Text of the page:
The forecast for Brighton is: bricks, change, decay & sculpture
In Portslade, east Brighton, a discreet & gentle sculpture by artist Felicity Hammond collaborating with architecture & ideas studio CAN transforms the rigidity of brick into a sensual, softened abstract series of sculptures. Speaking to the local site’s history as well as shifts in climate & coastline, Forecast is a reminder of mutation, adaption & durability.

When the sea strikes fragile coastal cliffs, once permanent houses lining the periphery of the country often succumb to the forces, and bit by bit fall to the beach below. Those bits remain there, slowly bathed in tidal forces, turning what was once domestic into abstracted forms, laying lumpen like an accidental Henry Moore or Barbara Hepworth.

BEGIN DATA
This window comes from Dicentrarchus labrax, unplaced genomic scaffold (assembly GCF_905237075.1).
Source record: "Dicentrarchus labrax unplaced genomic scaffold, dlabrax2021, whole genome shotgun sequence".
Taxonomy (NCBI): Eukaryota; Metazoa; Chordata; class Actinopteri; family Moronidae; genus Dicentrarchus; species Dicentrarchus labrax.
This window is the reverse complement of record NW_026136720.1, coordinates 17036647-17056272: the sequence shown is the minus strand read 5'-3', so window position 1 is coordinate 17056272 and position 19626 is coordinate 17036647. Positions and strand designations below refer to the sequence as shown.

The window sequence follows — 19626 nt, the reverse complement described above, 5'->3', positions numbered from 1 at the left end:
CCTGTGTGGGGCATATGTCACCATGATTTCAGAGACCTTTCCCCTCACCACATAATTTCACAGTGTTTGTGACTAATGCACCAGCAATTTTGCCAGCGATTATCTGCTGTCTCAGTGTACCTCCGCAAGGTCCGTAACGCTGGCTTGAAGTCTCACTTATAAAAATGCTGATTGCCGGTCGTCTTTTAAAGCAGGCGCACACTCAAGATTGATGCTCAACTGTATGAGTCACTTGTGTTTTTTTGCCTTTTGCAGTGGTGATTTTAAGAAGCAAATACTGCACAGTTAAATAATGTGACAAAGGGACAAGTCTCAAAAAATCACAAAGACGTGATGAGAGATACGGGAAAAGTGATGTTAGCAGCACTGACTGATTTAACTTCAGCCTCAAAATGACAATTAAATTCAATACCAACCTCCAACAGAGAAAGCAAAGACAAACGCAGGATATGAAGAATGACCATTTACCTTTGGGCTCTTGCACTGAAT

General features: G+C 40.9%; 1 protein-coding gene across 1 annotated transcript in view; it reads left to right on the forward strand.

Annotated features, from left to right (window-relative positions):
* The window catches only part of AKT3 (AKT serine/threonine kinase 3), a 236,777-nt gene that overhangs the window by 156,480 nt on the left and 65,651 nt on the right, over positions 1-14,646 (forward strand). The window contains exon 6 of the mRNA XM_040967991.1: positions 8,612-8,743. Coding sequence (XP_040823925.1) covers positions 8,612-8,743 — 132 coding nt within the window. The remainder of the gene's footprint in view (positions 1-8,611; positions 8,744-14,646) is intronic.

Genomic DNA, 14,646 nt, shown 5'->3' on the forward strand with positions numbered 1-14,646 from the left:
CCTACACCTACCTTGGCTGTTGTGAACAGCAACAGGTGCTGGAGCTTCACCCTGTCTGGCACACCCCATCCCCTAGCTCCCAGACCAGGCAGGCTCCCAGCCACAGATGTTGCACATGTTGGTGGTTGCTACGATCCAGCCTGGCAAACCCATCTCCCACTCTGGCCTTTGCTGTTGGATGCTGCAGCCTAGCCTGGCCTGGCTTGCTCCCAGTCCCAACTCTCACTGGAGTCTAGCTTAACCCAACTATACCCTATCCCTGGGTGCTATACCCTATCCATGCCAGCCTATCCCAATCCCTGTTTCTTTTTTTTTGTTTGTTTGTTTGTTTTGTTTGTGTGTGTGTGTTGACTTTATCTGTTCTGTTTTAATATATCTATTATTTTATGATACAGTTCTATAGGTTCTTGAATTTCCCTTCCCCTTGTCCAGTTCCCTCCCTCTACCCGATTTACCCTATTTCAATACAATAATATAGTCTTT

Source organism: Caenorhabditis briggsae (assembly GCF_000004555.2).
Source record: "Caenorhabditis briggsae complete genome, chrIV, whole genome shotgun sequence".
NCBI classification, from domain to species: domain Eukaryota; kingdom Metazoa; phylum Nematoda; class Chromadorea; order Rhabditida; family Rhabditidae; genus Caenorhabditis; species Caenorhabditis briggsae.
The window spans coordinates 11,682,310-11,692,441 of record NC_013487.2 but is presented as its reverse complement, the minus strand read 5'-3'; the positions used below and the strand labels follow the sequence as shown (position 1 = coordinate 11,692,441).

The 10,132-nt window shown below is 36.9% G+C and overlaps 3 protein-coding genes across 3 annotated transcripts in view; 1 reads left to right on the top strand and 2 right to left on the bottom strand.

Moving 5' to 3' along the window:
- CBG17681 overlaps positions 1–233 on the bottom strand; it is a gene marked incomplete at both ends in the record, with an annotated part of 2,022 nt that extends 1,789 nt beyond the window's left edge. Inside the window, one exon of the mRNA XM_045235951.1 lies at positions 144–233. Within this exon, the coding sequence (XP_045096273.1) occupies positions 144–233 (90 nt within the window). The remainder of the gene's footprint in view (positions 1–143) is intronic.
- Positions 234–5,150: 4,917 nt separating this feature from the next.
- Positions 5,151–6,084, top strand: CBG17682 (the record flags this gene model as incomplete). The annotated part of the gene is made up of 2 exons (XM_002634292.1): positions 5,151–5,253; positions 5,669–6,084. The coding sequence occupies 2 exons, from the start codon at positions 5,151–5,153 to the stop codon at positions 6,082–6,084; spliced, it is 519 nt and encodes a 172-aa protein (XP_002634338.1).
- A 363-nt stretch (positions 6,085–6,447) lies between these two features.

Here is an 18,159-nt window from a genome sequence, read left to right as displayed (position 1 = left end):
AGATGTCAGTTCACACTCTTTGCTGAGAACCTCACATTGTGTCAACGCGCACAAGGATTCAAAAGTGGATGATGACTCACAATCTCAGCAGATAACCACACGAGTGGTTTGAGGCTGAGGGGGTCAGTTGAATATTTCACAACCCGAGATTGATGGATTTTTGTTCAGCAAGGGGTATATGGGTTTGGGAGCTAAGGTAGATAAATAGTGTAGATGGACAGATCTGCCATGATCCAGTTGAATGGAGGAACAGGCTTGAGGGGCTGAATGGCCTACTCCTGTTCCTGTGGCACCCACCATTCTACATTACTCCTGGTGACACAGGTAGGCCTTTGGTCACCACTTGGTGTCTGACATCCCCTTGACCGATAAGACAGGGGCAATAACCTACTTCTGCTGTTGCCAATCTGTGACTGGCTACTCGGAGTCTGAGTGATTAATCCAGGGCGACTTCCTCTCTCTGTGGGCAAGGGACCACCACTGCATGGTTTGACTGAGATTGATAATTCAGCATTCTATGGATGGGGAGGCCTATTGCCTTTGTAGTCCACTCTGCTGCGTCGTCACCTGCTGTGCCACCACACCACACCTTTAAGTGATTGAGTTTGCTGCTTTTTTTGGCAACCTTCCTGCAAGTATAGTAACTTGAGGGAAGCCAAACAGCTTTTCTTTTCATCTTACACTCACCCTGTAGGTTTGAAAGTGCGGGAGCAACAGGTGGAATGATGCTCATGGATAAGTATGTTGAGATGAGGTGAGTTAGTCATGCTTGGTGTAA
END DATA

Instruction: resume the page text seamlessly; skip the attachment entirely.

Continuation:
There seems to be a few of these washed up deeper inland, secreted behind a 1920s Town Hall in the Portslade area of east Brighton. This part of the city had grown and developed over late 19th century seaside-tourism expansion, which carried with it new residential and commercial expansion. This included the nearby Ronuk polish factory, who commissioned local architect Gilbert Murray Simpson to construct the building as a social club for workers. But how did these pieces of industrial seashore detritus wash up a mile away from the water’s edge?

The forces that resulted in these pieces to end up in Portslade, sitting between the Town Hall and two new blocks of 42 new council homes, designed and built by Brighton and Hove County Council, are more artistic than natural, the outcome of a collaboration between artist Felicity Hammond and the architecture and ideas studio CAN. The three forms are called Forecast, and it speaks to the locality’s past as well as a future of the region and other coastal sites.